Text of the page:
It is being reported that Muni will announce tomorrow their preference for bringing up the underground digger for the Central Subway project. As this subject was a "hot" issue for the residents and business in North Beach, they will propose the machine be brought up at the abandoned pagoda theater. This will entail a possible purchase of the site and all expenses involved. It is also good to hear they are thinking about the future and bring the subway into North beach all the way to Fisherman's ward. They will soon be discussing their future pans for the central Subway.

http://www.sfgate.com/bayarea/matier...ch-4085866.php
Good idea...just to clarify, this plan would not include a North Beach station in it?
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Old December 5th, 2012, 12:57 AM   #574
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Quote:
Originally Posted by LAmarODom420 View Post
Good idea...just to clarify, this plan would not include a North Beach station in it?
This is true. The last stop for now will be at Stockton and Washington Streets.
They have future plans to extend it into N. Beach and Fisherman's Wharf. This is dependent on funding, EOIR and local discussions. In other words, ten years out.

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Old December 5th, 2012, 07:56 AM   #575
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Quote:
Originally Posted by theskythelimit View Post
It is being reported that Muni will announce tomorrow their preference for bringing up the underground digger for the Central Subway project.
The very best that MUNI could announce today was that finally were able to restore subway operations after MUNI subway service crashed yesterday evening stranding thousands of riders owing to flooding at Church station & the collapase of their transformer.

And this agency is dreaming about a $1.6 billion subway.

They've got to be kidding!
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Old December 12th, 2012, 01:19 AM   #576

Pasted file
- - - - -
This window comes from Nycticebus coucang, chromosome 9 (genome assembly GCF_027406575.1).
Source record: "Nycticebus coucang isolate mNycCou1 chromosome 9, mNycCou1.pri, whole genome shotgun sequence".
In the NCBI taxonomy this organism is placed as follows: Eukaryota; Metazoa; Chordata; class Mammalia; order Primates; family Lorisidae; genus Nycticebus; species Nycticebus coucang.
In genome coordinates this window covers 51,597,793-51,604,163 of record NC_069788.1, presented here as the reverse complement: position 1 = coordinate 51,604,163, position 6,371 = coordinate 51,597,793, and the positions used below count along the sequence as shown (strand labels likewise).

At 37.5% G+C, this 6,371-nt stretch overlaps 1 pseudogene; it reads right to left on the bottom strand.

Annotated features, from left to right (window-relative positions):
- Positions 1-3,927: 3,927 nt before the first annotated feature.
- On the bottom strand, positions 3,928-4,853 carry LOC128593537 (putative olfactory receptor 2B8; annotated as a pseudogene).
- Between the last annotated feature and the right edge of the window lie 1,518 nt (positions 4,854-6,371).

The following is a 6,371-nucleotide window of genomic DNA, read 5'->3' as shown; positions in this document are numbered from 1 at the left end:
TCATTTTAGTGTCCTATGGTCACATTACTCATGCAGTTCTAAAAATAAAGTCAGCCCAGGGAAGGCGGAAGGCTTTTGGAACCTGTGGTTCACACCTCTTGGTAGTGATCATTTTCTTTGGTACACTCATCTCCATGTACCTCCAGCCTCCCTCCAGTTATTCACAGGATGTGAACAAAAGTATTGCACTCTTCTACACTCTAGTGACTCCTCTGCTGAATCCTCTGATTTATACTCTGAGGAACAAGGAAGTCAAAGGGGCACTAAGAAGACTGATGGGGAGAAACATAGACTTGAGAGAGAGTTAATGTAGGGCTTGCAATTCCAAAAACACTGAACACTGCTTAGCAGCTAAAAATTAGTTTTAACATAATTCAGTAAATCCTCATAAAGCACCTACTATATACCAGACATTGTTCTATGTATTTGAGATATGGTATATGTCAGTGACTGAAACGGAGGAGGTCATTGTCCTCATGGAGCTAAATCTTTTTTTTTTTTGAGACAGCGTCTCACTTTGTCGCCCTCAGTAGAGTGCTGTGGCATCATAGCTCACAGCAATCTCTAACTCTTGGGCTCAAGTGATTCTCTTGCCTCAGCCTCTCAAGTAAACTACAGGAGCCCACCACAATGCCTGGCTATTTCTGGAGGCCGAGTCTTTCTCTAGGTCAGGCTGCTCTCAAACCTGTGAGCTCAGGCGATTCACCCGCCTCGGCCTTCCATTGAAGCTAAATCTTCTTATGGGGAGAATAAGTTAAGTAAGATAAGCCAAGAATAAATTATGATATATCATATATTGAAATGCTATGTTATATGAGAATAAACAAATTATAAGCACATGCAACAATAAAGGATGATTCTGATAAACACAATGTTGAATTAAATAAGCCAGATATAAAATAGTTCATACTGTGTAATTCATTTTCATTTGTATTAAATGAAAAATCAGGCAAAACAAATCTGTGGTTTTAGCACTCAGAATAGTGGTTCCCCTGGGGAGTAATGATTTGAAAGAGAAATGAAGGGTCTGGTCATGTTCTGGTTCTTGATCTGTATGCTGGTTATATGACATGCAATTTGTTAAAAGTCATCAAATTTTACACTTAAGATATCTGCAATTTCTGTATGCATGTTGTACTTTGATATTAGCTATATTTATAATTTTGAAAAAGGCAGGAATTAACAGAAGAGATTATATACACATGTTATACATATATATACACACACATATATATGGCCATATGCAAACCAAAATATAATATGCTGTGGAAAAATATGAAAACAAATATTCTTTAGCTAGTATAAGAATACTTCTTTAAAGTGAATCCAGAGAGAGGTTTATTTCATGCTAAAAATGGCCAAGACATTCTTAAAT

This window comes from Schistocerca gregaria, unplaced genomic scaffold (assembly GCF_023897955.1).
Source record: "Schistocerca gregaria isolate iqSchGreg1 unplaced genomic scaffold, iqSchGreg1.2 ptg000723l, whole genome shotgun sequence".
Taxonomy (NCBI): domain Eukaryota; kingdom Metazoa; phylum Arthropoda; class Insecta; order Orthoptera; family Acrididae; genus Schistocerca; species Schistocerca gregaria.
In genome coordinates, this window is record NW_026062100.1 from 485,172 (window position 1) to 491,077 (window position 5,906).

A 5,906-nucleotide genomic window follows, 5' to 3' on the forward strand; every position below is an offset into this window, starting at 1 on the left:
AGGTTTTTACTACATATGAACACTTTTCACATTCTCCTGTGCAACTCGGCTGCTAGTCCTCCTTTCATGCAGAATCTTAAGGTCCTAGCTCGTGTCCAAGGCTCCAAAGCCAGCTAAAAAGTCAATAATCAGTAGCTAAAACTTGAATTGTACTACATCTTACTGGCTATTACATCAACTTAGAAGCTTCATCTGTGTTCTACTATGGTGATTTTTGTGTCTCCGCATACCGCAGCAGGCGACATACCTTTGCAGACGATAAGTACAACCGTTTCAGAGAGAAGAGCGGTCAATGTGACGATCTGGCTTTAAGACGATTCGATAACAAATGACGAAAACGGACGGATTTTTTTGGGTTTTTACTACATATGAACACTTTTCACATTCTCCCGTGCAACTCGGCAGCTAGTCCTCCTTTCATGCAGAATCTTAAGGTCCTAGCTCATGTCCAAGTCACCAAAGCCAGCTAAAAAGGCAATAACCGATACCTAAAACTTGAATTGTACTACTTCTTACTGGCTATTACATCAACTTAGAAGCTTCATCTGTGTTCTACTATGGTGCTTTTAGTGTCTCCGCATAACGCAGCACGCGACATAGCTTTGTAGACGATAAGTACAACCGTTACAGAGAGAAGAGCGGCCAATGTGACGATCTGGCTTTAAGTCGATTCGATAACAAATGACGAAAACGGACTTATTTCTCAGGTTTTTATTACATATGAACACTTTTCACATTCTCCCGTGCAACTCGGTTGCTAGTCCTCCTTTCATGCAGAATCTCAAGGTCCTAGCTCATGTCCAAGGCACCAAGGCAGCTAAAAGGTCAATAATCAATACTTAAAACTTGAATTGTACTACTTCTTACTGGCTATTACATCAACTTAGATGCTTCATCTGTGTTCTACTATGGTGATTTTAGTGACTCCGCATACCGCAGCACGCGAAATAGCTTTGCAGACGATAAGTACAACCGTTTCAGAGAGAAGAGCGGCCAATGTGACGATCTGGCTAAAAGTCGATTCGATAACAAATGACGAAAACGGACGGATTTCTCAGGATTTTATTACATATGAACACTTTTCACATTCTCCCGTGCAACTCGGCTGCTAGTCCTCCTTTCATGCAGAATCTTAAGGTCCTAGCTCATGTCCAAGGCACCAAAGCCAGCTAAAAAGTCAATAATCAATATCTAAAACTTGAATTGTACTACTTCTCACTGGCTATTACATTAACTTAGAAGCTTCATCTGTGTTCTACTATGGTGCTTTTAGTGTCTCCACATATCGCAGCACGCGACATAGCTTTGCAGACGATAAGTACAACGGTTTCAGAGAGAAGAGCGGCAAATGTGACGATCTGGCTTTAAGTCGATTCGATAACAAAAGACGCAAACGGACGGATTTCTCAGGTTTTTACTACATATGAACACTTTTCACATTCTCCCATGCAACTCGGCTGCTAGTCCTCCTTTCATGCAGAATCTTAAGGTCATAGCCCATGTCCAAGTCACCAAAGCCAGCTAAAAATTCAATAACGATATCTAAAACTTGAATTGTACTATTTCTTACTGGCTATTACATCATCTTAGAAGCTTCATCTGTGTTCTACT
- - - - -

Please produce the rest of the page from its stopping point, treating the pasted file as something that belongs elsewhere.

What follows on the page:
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Here's an update re: MUNI's delays re the transfomer, etc.

The San Francisco Chronicle (California)

December 4, 2012 Tuesday
FINAL Edition

Blown transformer shuts down subway;
S.F. MUNI

BYLINE: Vivian Ho and Joe Garofoli

A blown transformer at the Van Ness Muni Station in San Francisco caused the shutdown of the Metro subway system Monday evening.

Muni officials said the transformer blew at about 6 p.m. as a result of rain damage from Sunday's storm. Subway service had not reopened late Monday, but light-rail vehicles were running on surface lines in the western part of the city.

Also, cars on the F-Market line, which runs above ground, had been turned around at 11th Street for a time because of an earlier accident at Market and Dolores streets. The line was reopened at 8:35 p.m.

The subway shutdown affected 40,000 to 50,000 rush-hour commuters.

"We're looking at why it happened and why it held up for much of the day," John Haley, director of transit operations for the San Francisco Municipal Transportation Agency, said of the transformer failure.

On top of the shutdown, a crash involving a woman in a wheelchair and an F-Market car near Market and Dolores streets at about 5:30 p.m. added to the evening commute snarl.

The woman was on the street when she was hit by the car and dragged 570 feet, Haley said. Passengers alerted the driver. She was taken to San Francisco General Hospital with what police spokesman Officer Carlos Manfredi described as life-threatening injuries. He said the wheelchair was pulled from beneath the light-rail vehicle and urged anyone with cell phone images of the incident to contact police.